Vaughan Gething: The table below provides the latest data.  Ensuring children and young people who present in crisis have their needs met in a timely fashion, the Welsh Government has invested £2.7m to develop crisis intervention teams.  Working extended hours and at weekends, these teams work closely with adult psychiatric liaison services to undertake assessment; risk management; follow-up and liaison with other services as appropriate.


Angela Burns (Carmarthen West and South Pembrokeshire): How many times in each of the last two years have medical patients in each of Wales's hospitals been placed on a mental health ward? (WAQ74309)

Answer received on 9 October 2017

Vaughan Gething: This information is not collected by the Welsh Government.
Angela Burns (Carmarthen West and South Pembrokeshire): Will the Cabinet Secretary make a statement on the use of Welsh Government sanctions to health boards when policy or initiative breaches take place? (WAQ74310)

Answer received on 9 October 2017

Vaughan Gething: In terms of the NHS Escalation and Intervention Framework, Welsh Government meets with Healthcare Inspectorate Wales (HIW) and the Wales Audit Office (WAO) twice a year to discuss performance and other issues within each NHS organisation. Where there are particular concerns, under the framework there is the possibility to increase the escalation level of an organisation.
If any of WAO, HIW or Welsh Government has concerns outside of the normal meeting, there are opportunities to call an extraordinary meeting.
In addition, where health boards have been given additional funding to achieve specific targets, if these have not been met, the Welsh Government has clawed back some of that funding, commensurate to the amount of non-delivery.
Lynne Neagle (Torfaen): What steps will the Welsh Government take to ensure that the voices of carers are heard in the consultation on the new Carers' Strategy? (WAQ74311)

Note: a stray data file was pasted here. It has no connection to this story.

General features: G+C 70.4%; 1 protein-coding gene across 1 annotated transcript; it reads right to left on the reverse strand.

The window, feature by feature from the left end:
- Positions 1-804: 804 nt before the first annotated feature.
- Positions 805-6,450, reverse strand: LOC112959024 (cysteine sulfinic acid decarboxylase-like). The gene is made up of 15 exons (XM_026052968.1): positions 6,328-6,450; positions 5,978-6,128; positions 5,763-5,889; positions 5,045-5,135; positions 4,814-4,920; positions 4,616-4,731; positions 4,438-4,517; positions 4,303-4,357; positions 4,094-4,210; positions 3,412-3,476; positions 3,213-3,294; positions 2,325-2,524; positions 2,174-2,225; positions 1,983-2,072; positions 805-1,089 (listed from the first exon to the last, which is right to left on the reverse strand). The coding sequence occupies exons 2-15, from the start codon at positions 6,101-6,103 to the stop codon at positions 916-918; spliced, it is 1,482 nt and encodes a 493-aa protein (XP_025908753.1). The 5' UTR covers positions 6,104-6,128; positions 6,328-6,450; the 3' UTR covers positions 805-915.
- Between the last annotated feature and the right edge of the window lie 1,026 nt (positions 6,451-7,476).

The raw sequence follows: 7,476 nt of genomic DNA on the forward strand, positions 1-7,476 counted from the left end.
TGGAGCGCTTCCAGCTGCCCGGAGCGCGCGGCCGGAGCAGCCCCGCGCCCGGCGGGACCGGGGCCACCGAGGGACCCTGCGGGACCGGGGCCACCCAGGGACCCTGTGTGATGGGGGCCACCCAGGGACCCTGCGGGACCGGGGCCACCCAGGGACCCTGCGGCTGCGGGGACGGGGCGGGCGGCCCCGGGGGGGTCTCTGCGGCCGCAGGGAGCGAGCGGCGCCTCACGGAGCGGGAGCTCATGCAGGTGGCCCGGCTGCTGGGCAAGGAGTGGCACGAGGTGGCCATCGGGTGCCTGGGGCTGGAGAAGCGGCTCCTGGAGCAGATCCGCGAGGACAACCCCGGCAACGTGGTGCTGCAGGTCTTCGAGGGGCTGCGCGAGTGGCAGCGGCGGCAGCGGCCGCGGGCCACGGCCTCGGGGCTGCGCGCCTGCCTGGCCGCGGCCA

Answer received on 9 October 2017

The Minister for Social Services and Public Health (Rebecca Evans): In keeping with the Social Services and Well-being (Wales) Act 2014, the voices of carers have been at the heart of work undertaken so far. Carers and the organisations which represent them have been telling us what matters to them, and this is informing our approach.
They will continue to be involved as we develop out proposals further, including through invitation to a consultation event during the formal consultation to ensure we can continue to drive improvement in the well-being of carers in Wales.

Lynne Neagle (Torfaen): How many of Wales' estimated 370,000 carers have received a carers' assessment? (WAQ74312)

Answer received on 9 October 2017

Rebecca Evans: The 2011 census identified just over 370,000 carers providing more than an hour of unpaid care a week.

It will not be possible to determine how many of these carers had an assessment by local authorities, due to differences in definitions of carers and the timescales in which the data were collected. In addition, not all carers will be in contact with local authority social services.

The Welsh Government will be monitoring the implementation of the Social Services and Well-being (Wales) Act through national annual data collections.

Local authorities have submitted data in relation to carers receiving support in 2016/17 and this will be published on 31st October 2017. The publications will include data for the:

  • Number of assessments of need for support for adult carers undertaken during the year; and
  • Number of assessments of need for support for young carers undertaken during the year.

Guidance to local authorities on all of the annual data collections can be found on the Welsh Government website, available at: